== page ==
What Is Chelated Chromium?

Chromium is a component of a protein complex called glucose tolerance factor, which researchers believe binds to insulin receptors.
Brewer's yeast, which contains chromium.
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  • Written By: Marjorie McAtee
  • Edited By: W. Everett
  • Last Modified Date: 10 December 2014
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Chelated chromium is a dietary supplement containing chromium, a mineral that the human body usually needs to regulate metabolic processes. Humans only need very small amounts of chromium, but it is considered essential for helping the body metabolize fat, protein, and carbohydrates. It helps deliver glucose, or blood sugar, into the body's cells, where it is burned for energy. Some believe that using chromium supplements can help reduce insulin resistance and assist sugar and fat metabolism. Its benefits may include lowered blood sugar, lowered blood cholesterol, decreased body fat, and decreased appetite.

This mineral is believed to assist sugar metabolism because it helps insulin bind with living cells in the body to deliver glucose, or blood sugar, to that cell's receptors. It plays a role in keeping blood sugar levels stable while controlling appetite. It may help reduce blood levels of dangerous LDL cholesterol while raising blood levels of beneficial HDL cholesterol. In may help improve fat metabolism, helping the body to shed more excess fat.

Many people probably get enough chromium from eating a balanced diet. Chromium deficiency may be related to type 2 diabetes high blood cholesterol, and chelated chromium supplements may be able to help manage the symptoms of these conditions. Chelated chromium contains chromium that has been chemically combined with other substances, like amino acids, that can help the body absorb chromium more easily.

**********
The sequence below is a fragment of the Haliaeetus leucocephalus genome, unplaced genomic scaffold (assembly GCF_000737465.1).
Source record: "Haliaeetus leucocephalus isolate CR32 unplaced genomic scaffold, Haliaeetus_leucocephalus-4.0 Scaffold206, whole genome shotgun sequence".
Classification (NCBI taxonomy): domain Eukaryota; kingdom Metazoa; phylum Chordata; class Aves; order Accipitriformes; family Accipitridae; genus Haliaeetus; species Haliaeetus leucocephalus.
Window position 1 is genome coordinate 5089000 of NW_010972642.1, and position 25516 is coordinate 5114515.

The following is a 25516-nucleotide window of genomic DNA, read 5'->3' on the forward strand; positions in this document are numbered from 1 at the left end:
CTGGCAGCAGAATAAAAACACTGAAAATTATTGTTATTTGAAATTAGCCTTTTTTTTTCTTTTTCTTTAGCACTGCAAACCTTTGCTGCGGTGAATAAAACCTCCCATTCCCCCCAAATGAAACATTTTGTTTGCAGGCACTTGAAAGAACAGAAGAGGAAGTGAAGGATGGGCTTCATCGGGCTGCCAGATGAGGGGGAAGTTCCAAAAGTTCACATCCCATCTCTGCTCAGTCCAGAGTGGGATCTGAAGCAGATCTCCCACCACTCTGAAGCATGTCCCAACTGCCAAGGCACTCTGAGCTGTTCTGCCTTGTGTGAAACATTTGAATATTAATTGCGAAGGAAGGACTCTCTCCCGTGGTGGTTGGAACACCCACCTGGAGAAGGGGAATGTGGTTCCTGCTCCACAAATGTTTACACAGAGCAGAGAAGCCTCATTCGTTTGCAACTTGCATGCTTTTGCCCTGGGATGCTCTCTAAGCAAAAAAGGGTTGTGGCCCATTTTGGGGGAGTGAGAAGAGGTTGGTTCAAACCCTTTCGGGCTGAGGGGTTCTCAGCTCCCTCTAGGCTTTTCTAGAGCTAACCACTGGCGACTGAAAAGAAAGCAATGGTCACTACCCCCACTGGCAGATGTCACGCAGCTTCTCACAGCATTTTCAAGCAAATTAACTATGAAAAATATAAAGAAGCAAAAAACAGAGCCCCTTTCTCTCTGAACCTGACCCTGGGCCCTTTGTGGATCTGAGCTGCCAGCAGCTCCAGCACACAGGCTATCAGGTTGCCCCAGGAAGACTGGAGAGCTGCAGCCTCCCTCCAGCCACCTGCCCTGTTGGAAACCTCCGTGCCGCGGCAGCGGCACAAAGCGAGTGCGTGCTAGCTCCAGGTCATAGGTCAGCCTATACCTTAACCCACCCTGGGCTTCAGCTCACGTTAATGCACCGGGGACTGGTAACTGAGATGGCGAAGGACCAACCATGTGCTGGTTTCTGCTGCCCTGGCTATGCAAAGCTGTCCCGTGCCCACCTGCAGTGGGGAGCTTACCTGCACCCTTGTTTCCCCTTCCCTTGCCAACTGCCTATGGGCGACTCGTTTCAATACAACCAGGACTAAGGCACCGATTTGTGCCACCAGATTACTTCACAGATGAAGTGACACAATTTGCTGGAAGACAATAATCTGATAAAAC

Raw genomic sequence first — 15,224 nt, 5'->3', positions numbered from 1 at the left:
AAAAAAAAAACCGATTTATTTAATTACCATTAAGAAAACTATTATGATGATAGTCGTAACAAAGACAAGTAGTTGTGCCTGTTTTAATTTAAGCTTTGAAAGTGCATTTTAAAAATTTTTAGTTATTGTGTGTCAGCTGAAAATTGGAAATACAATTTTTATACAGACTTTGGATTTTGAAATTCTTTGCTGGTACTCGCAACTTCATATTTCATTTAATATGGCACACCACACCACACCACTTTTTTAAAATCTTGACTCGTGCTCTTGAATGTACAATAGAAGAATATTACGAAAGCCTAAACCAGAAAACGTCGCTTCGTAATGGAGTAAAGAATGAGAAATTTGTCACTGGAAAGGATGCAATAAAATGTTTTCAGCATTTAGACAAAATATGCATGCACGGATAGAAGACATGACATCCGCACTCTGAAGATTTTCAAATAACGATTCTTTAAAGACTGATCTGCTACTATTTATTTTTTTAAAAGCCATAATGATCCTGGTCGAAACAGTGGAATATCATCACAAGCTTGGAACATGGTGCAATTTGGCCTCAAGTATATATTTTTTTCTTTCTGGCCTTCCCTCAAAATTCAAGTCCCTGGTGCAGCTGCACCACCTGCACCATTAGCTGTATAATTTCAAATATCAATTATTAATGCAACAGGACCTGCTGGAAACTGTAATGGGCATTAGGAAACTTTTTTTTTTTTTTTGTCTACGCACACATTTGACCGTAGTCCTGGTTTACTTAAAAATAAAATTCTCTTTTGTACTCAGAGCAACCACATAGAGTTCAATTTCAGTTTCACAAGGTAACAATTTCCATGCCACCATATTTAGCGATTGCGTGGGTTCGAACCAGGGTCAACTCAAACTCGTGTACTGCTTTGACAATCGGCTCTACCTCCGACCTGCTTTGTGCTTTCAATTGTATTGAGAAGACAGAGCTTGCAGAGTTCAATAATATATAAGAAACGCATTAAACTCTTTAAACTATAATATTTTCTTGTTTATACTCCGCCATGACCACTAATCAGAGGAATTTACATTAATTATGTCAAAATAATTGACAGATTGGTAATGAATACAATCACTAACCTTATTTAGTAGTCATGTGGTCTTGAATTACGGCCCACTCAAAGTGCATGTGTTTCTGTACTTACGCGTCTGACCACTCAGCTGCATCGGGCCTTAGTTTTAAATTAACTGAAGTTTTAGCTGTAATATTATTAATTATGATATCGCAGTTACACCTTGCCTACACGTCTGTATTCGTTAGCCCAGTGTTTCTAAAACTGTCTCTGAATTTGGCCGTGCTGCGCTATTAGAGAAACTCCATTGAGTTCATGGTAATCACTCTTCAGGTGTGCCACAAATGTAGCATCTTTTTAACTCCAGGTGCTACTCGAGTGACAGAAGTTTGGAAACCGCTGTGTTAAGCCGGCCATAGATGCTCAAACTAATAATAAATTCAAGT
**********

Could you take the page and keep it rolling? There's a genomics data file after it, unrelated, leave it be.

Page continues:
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The body usually excretes much of the chromium in takes in, through the urine. The body can store chromium in the skin, muscles, spleen, brain, and fatty tissues of the body. Levels of chromium in the body, as well as the ability to absorb chromium from dietary sources, may decrease with age.

Some experts believe that minor chromium deficiency may be relatively common in the developed world. Studies conducted in the United States and Britain seem to indicate that as many as half of people in those countries suffer from mild chromium deficiency. While chelated chromium dietary supplements aren't known to have any negative side effects, persons who wish to use them for the management of a medical condition are generally advised to seek the advice of a physician prior to beginning supplement use. Dietary sources of chromium include brewer's yeast, whole grains, shellfish, and liver.

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